When you ask Gregg Treinish why he's excited about Landmark, the answer comes easily. "It's real information. It's science that's not sitting on a shelf waiting to be published years from now." Sitting alongside APR President Sean Gerrity in our conference room, Gregg looks at wildlife photos on the office walls. "It will advance both of our missions by including the outdoor community in discovery and decisions."
Sean nods in agreement. As members of National Geographic's Explorers Program, both Sean and Gregg are in the habit of thinking big and navigating uncharted terrain.
In 2011, Gregg founded Adventure Scientists, which pairs outdoor enthusiasts with conservation projects needing data from remote environments. Two years and 2,500 athletes later, Gregg and Sean met at a National Geographic event. The combination of ASC's expertise with American Prairie Reserve's need for long-term wildlife data led to Landmark, a multi-year adventure scientist initiative that will harness the power of volunteers.
Through Landmark, each crew of volunteers traverses transects in the 31,000-acre Sun Prairie region for a month or more, year-round. Crewmembers check camera traps and track wildlife populations like elk, pronghorn, deer, and big cats. They are also on the lookout for important species like sage grouse.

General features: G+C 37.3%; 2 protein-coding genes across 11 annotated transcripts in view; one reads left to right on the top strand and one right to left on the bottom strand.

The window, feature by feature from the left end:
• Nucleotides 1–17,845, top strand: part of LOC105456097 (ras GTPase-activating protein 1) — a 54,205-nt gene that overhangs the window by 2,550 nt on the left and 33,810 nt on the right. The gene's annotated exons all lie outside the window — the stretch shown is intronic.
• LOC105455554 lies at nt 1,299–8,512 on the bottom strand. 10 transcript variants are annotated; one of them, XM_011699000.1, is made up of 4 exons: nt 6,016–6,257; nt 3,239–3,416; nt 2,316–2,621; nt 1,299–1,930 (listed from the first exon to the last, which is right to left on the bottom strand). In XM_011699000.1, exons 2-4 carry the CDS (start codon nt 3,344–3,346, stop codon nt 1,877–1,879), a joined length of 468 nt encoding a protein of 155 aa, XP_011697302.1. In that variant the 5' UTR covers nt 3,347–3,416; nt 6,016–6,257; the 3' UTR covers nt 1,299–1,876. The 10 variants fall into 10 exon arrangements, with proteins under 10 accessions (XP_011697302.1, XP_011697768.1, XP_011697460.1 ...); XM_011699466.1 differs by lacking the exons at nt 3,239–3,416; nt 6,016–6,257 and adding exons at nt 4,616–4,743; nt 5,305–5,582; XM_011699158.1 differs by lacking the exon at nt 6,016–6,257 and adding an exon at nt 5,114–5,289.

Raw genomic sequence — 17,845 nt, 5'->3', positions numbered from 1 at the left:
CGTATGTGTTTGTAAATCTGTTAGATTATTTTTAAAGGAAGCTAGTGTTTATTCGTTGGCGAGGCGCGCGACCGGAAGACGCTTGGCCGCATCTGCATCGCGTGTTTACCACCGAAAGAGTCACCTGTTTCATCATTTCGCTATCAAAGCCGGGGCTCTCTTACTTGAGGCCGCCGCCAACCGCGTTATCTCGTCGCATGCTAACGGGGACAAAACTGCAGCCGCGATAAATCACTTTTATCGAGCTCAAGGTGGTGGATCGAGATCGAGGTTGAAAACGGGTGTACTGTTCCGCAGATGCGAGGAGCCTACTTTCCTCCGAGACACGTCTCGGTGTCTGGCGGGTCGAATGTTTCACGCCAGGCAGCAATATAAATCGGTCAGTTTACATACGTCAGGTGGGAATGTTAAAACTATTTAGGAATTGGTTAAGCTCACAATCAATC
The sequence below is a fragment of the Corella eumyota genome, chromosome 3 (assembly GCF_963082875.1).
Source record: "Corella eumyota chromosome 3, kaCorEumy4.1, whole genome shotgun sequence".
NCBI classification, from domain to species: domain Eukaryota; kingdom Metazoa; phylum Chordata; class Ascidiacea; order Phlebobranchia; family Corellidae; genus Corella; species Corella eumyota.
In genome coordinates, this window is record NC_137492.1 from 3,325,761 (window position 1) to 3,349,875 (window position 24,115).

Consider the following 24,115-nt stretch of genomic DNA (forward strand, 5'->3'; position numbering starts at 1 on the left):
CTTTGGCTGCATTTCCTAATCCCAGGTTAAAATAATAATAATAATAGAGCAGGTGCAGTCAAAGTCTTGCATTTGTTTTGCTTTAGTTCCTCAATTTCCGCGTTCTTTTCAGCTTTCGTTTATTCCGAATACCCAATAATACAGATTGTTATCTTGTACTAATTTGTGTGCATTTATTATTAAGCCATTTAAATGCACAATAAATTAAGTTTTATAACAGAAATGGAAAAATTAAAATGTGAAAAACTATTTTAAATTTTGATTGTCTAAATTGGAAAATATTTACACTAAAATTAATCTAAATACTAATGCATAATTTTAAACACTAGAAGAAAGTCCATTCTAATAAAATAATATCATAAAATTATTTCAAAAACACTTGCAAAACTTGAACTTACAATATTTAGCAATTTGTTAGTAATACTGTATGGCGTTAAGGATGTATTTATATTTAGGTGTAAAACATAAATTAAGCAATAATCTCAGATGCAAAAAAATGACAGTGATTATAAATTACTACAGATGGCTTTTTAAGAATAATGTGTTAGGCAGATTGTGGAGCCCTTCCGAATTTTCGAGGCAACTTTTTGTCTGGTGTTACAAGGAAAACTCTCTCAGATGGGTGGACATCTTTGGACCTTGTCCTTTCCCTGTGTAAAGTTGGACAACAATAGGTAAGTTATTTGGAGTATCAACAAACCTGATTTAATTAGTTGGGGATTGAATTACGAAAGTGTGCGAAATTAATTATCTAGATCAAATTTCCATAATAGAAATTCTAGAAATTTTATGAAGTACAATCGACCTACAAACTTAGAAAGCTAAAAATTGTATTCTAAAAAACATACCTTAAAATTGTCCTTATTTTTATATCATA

The cameras installed on perimeter fences will teach us how animals interact with and navigate the prairie. Over time, wildlife observations, population estimates and accompanying GPS points will provide us with data and information crucial to the Reserve's management decisions.
Rob Pudner is a bearded ice climber from New Jersey, now living in Montana. He's finishing up his time on the Reserve after a month volunteering with Landmark. In his role as an adventure scientist on the Northern Plains, he was surprised to find a place with such intricacy, sprawling with nature instead of houses.
"You need to spend some time here. If you look at it from the car, if you look at pictures of it in a book or on the Internet, you won't understand it. You have to be out there in the field, you have to see the varied topography of the land; you have to see how the scale is just so grand and how it's also so fine. Every day, what we do... it's new. There's always something to learn out here."
Colleen, Amanda, Tony, Tomas, Cayley and Rob are the first of many crews that will be surprised, puzzled, excited, and challenged by the landscape of American Prairie Reserve. The Landmark project will help us see the prairie through a different lens, and the data will be open access for everyone that wants to explore this ecosystem on-screen and in-person.